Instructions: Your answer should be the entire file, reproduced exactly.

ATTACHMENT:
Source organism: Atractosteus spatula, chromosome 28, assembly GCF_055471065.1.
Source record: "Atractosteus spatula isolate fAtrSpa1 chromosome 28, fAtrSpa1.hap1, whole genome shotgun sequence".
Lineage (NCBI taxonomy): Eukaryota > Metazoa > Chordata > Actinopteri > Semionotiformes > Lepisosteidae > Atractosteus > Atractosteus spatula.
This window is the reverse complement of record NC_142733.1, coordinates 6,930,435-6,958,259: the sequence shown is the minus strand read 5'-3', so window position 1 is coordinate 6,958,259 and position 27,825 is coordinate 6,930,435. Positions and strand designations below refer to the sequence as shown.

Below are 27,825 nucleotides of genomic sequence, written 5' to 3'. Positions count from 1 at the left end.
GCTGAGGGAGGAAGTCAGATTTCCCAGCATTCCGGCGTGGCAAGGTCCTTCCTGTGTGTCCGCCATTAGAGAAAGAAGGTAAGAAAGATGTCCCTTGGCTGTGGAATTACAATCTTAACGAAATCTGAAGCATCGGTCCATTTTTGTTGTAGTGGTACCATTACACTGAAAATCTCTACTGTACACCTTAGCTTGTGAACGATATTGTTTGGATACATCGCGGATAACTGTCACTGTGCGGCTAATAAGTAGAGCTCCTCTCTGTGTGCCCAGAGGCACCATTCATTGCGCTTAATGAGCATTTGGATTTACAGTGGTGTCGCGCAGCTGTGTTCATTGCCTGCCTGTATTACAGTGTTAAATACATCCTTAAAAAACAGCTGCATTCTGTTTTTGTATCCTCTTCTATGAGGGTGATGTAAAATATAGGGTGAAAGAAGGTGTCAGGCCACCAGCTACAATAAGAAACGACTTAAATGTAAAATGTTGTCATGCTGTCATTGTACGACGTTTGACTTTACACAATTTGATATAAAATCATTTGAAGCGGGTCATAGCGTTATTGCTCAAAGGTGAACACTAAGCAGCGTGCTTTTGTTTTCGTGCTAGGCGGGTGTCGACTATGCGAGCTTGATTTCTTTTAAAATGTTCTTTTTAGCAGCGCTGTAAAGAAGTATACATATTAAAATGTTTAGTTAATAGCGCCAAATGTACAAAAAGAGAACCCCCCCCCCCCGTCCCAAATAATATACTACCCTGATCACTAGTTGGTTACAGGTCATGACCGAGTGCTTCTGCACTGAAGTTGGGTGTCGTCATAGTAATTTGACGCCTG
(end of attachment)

Source organism: Atractosteus spatula, chromosome 28, assembly GCF_055471065.1.
Source record: "Atractosteus spatula isolate fAtrSpa1 chromosome 28, fAtrSpa1.hap1, whole genome shotgun sequence".
Lineage (NCBI taxonomy): Eukaryota > Metazoa > Chordata > Actinopteri > Semionotiformes > Lepisosteidae > Atractosteus > Atractosteus spatula.
This window is the reverse complement of record NC_142733.1, coordinates 6,930,435-6,958,259: the sequence shown is the minus strand read 5'-3', so window position 1 is coordinate 6,958,259 and position 27,825 is coordinate 6,930,435. Positions and strand designations below refer to the sequence as shown.

Below are 27,825 nucleotides of genomic sequence, written 5' to 3'. Positions count from 1 at the left end.
GCTGAGGGAGGAAGTCAGATTTCCCAGCATTCCGGCGTGGCAAGGTCCTTCCTGTGTGTCCGCCATTAGAGAAAGAAGGTAAGAAAGATGTCCCTTGGCTGTGGAATTACAATCTTAACGAAATCTGAAGCATCGGTCCATTTTTGTTGTAGTGGTACCATTACACTGAAAATCTCTACTGTACACCTTAGCTTGTGAACGATATTGTTTGGATACATCGCGGATAACTGTCACTGTGCGGCTAATAAGTAGAGCTCCTCTCTGTGTGCCCAGAGGCACCATTCATTGCGCTTAATGAGCATTTGGATTTACAGTGGTGTCGCGCAGCTGTGTTCATTGCCTGCCTGTATTACAGTGTTAAATACATCCTTAAAAAACAGCTGCATTCTGTTTTTGTATCCTCTTCTATGAGGGTGATGTAAAATATAGGGTGAAAGAAGGTGTCAGGCCACCAGCTACAATAAGAAACGACTTAAATGTAAAATGTTGTCATGCTGTCATTGTACGACGTTTGACTTTACACAATTTGATATAAAATCATTTGAAGCGGGTCATAGCGTTATTGCTCAAAGGTGAACACTAAGCAGCGTGCTTTTGTTTTCGTGCTAGGCGGGTGTCGACTATGCGAGCTTGATTTCTTTTAAAATGTTCTTTTTAGCAGCGCTGTAAAGAAGTATACATATTAAAATGTTTAGTTAATAGCGCCAAATGTACAAAAAGAGAACCCCCCCCCCCCGTCCCAAATAATATACTACCCTGATCACTAGTTGGTTACAGGTCATGACCGAGTGCTTCTGCACTGAAGTTGGGTGTCGTCATAGTAATTTGACGCCTG